Friday, August 22, 2008


Back in 1947 our little Girl Scout troop decided to take on some pen pals to help in our badge work. My assigned pen pal was a little girl my age - Johanna "Hannie" Nicolai - who lived in Breskins, an area close to the Belgian border. In my first letter to her I asked if there was anything my family could send her that they could use. Things were still pretty rough in the parts of Europe that had suffered during the Second World War. She asked for "pajamas, or wool to knit with" - and a package of chewing gum. She said in that letter, "Breskens was a well-to-do place but on Sept. 11, 1944 was heavily bombed and many houses damaged or entirely demolished. Our house was very badly damaged but luckily we can live in it again. Many died in the ruins from the pieces that fell on them. Luckily we escaped unharmed, for which we cannot thank God enough."

She had an older brother who could translate my letters in English to Dutch, but I had a dickens of a time finding someone in Long Beach who could translate hers to English for me. Below is just a part of a subsequent letter I received.

If I had to guess, I'd say that we probably corresponded for 18 months -- and then as we were going into our teen-age years, we lost contact with each other. But I kept all her letters and her sweet picture in my scrapbook.

When Jerry and I left Istanbul for home in 1993, we decided to spend a couple of months in a western country where English was spoken, as kind of a help to transition us from a rather unusual way of life in Turkey. We chose Holland mainly because England required incoming animals to be in quarantine for 6 months -- and we didn't want our cats to be subject to that.

I never expected to visit Holland so I hadn't brought my "Hannie" documents with me, but with determination I marched myself down to the main telephone office, asked to look in a Breskins phone book -- and lo, there was one lone Nicolai family, still living at the address where I'd sent those letters so many years before. To make a long story short, I found Hannie again; unfortunately she didn't speak English, probably one of the only people we found there who didn't. But she had a friend in Amsterdam (where we had settled) who contacted me and we arranged for a day together. Greta and I went to the train station where Hannie was arriving from Breskins and there she was, looking exactly like a grown-up version of her picture!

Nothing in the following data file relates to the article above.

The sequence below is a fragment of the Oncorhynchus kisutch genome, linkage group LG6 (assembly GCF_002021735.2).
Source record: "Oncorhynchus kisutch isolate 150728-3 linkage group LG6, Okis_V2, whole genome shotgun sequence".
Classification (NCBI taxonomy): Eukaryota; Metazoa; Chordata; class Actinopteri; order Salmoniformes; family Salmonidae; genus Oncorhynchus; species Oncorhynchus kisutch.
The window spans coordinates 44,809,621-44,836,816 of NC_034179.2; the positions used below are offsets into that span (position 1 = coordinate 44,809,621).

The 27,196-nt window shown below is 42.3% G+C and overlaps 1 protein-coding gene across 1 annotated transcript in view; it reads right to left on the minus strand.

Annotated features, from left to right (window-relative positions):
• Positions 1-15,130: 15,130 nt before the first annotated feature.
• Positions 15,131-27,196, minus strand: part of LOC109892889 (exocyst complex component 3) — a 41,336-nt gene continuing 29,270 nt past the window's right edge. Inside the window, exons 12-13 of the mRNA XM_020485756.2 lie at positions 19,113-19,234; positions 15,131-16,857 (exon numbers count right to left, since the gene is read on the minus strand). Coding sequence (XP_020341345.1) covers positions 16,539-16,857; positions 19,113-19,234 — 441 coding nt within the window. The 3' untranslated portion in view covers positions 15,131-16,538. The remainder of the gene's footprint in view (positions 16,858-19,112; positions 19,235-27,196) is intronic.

The three of us had a wonderful but frigid day in January of 1993 in a restaurant out close to the Dunes and the North Sea -- not the optimum time for seeing that part of the country, but I wasn't there to look at the view anyway. With Greta helping us out, Hannie and I relived our little childhood connection and discovered we really enjoyed each others company almost 50 years later.
I have to admit that when we parted, the three of us cried. It was such a special and unforgettable connection, and in our heart of hearts we knew we would never see each other again.

1 comment:

Stacey said...

What a great story and amazing how you were able to connect again after so much time had passed. :o)